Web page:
As sudoku sweeps across the globe, tightening its stranglehold on commuters, Carol Vorderman and millions of people's DSs, numerous other pretenders to the crown have popped up, all vying to be called the Next Big Casual Mathematical Thing.
As a puzzle game with a strong tilt towards people of a numerate nature, Rubik's Numbolution is the newest challenger to the throne – a mathematical puzzle game that relies as much on your ability figure out a puzzle as it does your skill at adding up numbers in the most obscure way possible.
When you begin a game, you'll be presented with a variety of blocks, each of which has a digit on it, from 1-9. At the top of the screen, the game gives you a target number, and it's up to you to select the relevant blocks that will add up to that number. When you've reached the target number, all the blocks you've used will mysteriously vanish, and when you've cleared the screen of blocks, you've finished the level.
Unlike other puzzle games, there's no connecting groups of three here, and there's no rotating blocks, which really helps the game to differentiate itself from the pack (there's your maths joke). In later levels, the game introduces special pieces, such as negative numbers, and bomb blocks, which explode when you use them, though while these do help you to make some huge combos, they do little to expand on the basic formula of 'fastest mental mathematician first'.
Sadly, however, Rubik's Numbolution isn't without its problems, one of which is the size of the font used for the target number. Whenever you reach the target number, you'll be instantly set a new one, but as the target number is found at the top of the screen towards the left hand side, (in other words, exactly where you're not looking), it can often be quite hard to tell. If the developer had made the number bigger, and actually put it in an area of the screen where you may be looking, the game would have been a little more playable.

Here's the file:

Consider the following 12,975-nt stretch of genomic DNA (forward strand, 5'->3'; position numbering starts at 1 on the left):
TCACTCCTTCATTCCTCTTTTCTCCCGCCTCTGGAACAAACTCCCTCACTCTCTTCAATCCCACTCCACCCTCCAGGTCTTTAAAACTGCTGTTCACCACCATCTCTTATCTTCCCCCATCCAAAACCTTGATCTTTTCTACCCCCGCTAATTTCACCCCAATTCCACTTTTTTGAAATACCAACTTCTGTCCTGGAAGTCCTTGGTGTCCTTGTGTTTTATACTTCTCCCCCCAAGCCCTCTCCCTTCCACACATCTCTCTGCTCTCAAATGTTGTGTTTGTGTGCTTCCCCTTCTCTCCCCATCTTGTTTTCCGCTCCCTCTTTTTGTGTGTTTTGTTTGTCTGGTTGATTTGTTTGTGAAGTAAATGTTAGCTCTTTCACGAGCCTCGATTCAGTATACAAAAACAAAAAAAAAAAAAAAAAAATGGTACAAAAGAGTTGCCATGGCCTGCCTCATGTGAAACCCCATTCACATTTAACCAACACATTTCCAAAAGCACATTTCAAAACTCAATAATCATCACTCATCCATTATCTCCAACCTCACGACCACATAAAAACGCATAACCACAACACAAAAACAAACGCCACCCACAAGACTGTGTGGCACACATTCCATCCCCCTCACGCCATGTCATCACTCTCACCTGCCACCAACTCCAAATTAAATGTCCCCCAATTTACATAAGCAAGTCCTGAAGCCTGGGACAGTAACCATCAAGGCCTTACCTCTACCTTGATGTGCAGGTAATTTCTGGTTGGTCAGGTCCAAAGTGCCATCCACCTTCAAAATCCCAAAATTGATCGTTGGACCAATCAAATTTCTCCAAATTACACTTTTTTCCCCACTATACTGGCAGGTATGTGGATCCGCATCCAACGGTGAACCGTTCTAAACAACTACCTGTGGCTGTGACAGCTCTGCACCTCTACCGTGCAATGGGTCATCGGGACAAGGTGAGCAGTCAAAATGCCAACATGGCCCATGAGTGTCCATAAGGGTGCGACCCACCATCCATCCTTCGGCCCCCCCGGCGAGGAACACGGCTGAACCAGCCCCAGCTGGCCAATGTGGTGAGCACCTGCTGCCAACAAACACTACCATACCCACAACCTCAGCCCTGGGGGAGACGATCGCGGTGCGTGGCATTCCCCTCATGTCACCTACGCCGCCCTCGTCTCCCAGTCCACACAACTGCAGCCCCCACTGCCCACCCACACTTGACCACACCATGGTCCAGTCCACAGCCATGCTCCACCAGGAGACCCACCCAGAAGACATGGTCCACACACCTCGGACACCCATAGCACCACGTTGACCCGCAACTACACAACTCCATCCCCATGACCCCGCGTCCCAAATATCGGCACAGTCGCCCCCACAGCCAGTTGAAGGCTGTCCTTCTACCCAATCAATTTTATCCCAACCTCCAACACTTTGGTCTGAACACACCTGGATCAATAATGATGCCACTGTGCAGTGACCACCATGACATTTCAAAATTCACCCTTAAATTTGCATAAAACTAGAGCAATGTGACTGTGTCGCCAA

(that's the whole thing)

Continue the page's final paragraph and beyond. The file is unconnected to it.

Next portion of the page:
There are five levels in the game, each of which is made out of three stages and a bonus round, and it's here we come to our biggest gripe. We quite like Rubik's Numbolution, because it makes us think. We like games that make us feel clever, and, because we aren't too bad at maths, Rubik's Numbolution is exactly the sort of game we're looking for. The problem is there's just not enough of it. You can blast through the 20 levels in no time, after which the game just changes to an Unlimited mode, which lets you play forever (or until you run out of time).
To say Rubik's Numbolution is average would be mean (there's your second maths joke!). A fun little mathematical puzzle game that'll really make you think, Rubik's Numbolution is exponentially better than the majority of puzzle games, but it's badly let down by a lack of levels. While the formulae may be alright for the first few plays, it could really do with being a little more complex – more like a quadratic than a linear equation.
Still, if you think that current puzzle games don't push your mental maths enough and you're looking for a game that you could almost legitimately pass off to your teacher/boss as work, then Rubik's Numbolution is well worth a try.